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The Social Network (Two-Disc Collector's Edition)

751 customer reviews

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Editorial Reviews

Product Description

David Fincher’s The Social Network is the stunning tale of a new breed of cultural insurgent: a punk genius who sparked a revolution and changed the face of human interaction for a generation, and perhaps forever. Shot through with emotional brutality and unexpected humor, this superbly crafted film chronicles the formation of Facebook and the battles over ownership that followed upon the website’s unfathomable success. With a complex, incisive screenplay by Aaron Sorkin and a brilliant cast including Jesse Eisenberg, Andrew Garfield and Justin Timberlake, The Social Network bears witness to the birth of an idea that rewove the fabric of society even as it unraveled the friendship of its creators.

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They all laughed at college nerd Mark Zuckerberg, whose idea for a social-networking site made him a billionaire. And they all laughed at the idea of a Facebook movie--except writer Aaron Sorkin and director David Fincher, merely two of the more extravagantly talented filmmakers around. Sorkin and Fincher's breathless picture, The Social Network, is a fast and witty creation myth about how Facebook grew from Zuckerberg's insecure geek-at-Harvard days into a phenomenon with 500 million users. Sorkin frames the movie around two lawsuits aimed at the lofty but brilliant Zuckerberg (deftly played by Adventureland's Jesse Eisenberg): a claim that he stole the idea from Ivy League classmates, and a suit by his original, now slighted, business partner (Andrew Garfield). The movie follows a familiar rise-and-fall pattern, with temptation in the form of a sunny California Beelzebub (an expert Justin Timberlake as former Napster founder Sean Parker) and an increasingly tangled legal mess. Emphasizing the legal morass gives Sorkin and Fincher a chance to explore how unsocial this social-networking business can be, although the irony seems a little facile. More damagingly, the film steers away from the prickly figure of Zuckerberg in the latter stages--and yet Zuckerberg presents the most intriguing personality in the movie, even if the movie takes pains to make us understand his shortcomings. Fincher's command of pacing and his eye for the clean spaces of Aughts-era America are bracing, and he can't resist the technical trickery involved in turning actor Armie Hammer into privileged Harvard twins (Hammer is letter-perfect). Even with its flaws, The Social Network is a galloping piece of entertainment, a smart ride with smart people… who sometimes do dumb things. --Robert Horton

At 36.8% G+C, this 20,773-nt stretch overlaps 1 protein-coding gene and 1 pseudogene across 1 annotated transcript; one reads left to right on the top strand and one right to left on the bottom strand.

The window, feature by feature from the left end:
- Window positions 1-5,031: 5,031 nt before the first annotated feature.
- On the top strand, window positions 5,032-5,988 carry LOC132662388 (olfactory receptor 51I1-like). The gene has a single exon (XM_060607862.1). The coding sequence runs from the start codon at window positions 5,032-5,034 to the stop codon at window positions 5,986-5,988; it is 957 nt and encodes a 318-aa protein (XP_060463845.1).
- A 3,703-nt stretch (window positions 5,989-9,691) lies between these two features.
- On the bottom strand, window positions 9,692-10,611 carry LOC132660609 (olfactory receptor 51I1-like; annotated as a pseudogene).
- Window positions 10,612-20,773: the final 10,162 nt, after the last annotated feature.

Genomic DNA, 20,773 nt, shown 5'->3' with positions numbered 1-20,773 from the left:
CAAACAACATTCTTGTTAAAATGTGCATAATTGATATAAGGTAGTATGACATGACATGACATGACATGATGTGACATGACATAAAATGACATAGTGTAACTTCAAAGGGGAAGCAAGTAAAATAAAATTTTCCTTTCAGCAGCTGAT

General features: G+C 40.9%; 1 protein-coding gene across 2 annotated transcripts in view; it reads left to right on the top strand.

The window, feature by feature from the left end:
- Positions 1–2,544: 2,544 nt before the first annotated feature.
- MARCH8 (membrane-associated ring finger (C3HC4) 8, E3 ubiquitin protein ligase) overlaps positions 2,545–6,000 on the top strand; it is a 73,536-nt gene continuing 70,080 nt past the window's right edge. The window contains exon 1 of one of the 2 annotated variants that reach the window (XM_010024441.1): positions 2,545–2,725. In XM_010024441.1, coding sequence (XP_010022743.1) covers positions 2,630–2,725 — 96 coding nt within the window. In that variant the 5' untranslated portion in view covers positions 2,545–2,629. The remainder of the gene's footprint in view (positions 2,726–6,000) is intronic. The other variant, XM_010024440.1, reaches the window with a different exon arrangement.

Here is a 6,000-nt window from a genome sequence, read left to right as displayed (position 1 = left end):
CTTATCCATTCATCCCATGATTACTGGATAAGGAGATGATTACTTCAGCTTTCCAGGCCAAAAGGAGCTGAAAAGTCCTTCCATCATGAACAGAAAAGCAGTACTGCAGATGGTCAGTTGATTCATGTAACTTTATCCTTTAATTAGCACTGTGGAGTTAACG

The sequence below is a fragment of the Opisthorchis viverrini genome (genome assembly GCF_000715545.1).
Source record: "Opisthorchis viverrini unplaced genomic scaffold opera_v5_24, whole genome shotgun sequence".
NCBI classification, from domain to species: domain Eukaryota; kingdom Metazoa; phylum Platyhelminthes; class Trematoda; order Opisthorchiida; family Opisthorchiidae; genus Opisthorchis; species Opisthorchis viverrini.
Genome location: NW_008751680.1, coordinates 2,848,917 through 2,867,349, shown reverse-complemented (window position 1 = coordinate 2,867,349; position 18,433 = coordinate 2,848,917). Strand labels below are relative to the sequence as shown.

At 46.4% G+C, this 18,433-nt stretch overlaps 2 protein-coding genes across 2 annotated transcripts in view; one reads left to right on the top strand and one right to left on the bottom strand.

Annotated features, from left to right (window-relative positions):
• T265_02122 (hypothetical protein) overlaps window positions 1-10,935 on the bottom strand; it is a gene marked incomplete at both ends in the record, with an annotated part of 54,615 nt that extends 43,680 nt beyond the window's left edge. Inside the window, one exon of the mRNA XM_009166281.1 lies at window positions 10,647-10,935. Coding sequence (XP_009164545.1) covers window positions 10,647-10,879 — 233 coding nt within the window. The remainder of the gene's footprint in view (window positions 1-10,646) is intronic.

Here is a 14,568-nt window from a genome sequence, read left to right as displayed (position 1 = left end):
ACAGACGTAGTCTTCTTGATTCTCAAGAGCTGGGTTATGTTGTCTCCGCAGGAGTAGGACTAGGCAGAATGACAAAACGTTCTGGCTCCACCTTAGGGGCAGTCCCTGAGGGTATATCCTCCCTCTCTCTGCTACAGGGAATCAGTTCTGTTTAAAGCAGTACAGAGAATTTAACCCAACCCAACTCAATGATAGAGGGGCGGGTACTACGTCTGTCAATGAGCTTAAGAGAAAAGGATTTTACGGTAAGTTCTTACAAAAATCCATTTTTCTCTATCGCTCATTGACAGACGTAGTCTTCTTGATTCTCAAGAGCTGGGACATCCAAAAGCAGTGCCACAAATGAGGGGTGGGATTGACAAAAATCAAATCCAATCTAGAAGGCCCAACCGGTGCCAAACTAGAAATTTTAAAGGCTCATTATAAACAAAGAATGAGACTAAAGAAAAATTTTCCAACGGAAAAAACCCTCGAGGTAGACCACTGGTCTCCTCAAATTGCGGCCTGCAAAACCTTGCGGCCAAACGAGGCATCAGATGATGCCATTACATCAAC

Special Features

Audio Commentary with David Fincher
Audio Commentary with Writer Aaron Sorkin & The Cast
How Did They Ever Make a Movie of Facebook?: feature length documentary
Angus Wall, Kirk Baxter and Ren Klyce on Post
Trent Reznor, Atticus Ross and David Fincher on the Score